The Defamation Act 2005 objective is to protect the reputation and standing of distinguishable individuals. The law aims to balance free speech with the rights of individuals to enjoy a reputation without indefensible attack. However the question remains as to whether the act protects media personal in allowing them to continue practicing their profession to the best their ability. This question is addressed in the paper which provides an in depth analysis of the advantages and disadvantages of the defamation Act in relation to the Australian media landscape. The paper also compares the Australian legislation to that of the United States and United Kingdom in attempting to create a holistic understanding of the legislation and the elements that work best here and overseas. Defamation cases within Australia are also analyses to address the impact of precedent on these advantages and disadvantages and the evolving nature of the media.
With every new legislation there will be advantages and disadvantages scrutinized for their effectiveness. One such legislation is the Defamation Act 2005. The legislation has several implications to the media industry, that both benefit and disadvantage their ability to continue practicing their job in a protected environment, without risk. The advantages include the uniformed approach to defamation across Australia which ensures media publications are dealt with in a comprehensive manner when they cross borders. Secondly the accountability of defamation laws within Australia guarantees media personnel understand the margins of their ability reproduce work and are protected from being pressured into producing defamatory material. Thirdly the honest opinion defence is a clear advantage of the Defamation Act 2005 in ensuring the media have the ability to produce work that is not based on fact but on their journalistic opinions while still raising matters of public benefits. Disadvantages of the defamation act include the inability for media organisations to due for defamation against other media organisations. Secondly the confusion and inconsistency with the burden of proof being in the eye of the reasonable member of the community makes it difficult for media personnel to distinguish what publications may be viewed as defamatory unit it is published. Thirdly the scope of governance of the act is limited due to the continually developing landscape of the media sphere. These disadvantages will be further analyses in relationship to the advantages to determine whether the defamation act 2005 is effective in protecting the media industry.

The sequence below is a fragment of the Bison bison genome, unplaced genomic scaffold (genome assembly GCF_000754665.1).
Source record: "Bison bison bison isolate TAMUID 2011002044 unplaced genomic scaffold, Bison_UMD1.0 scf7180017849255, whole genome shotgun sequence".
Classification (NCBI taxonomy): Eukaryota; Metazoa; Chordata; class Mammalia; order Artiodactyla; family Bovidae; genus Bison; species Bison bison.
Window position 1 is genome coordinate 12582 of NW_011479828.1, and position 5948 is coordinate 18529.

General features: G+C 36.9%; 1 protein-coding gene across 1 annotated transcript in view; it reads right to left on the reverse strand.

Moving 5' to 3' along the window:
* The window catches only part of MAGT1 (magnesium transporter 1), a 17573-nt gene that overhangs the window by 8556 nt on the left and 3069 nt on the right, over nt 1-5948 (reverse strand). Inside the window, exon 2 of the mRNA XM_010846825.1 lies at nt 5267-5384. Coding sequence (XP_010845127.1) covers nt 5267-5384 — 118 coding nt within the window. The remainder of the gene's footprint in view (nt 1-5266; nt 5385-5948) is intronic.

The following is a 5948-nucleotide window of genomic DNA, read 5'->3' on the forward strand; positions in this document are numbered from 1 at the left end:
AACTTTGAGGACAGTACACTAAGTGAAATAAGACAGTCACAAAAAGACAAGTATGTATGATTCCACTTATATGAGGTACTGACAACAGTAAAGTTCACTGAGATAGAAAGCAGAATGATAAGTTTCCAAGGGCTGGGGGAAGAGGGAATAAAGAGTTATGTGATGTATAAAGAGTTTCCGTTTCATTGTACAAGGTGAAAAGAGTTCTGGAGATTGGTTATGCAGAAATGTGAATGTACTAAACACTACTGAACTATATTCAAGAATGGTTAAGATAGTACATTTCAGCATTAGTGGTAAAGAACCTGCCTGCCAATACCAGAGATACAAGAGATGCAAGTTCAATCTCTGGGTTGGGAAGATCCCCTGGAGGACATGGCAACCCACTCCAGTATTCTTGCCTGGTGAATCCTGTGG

Libel and Defamation in the Information Age
The report by Eden looks at the evolution of the internet and the effects this has on the libel and defamation cases in both Australia and the US. The report is unfortunately bias and opinionated in its one sided approach to the defamation legislation and its application to individuals on the web. However the article uses an extensive array of cases to demonstrate the ability of the defamation legislation to cover publications on the web. Although he does not highlight the issues of honest opinion in relation to comments posted after media affiliated articles of blog sites. The report is clearly formatted and easy to follow. The use of cases by Eden also adds to the credibility and reliability of the information being presented. Eden highlights two significant issues within the report, one being that “the internet has made the world wide, instantaneous communication easy.” (Eden 1995). And that the average person now holds the power to be heard by millions of people around the globe. Which raises the issue of intention of the publication and jurisdiction of publication as questionable...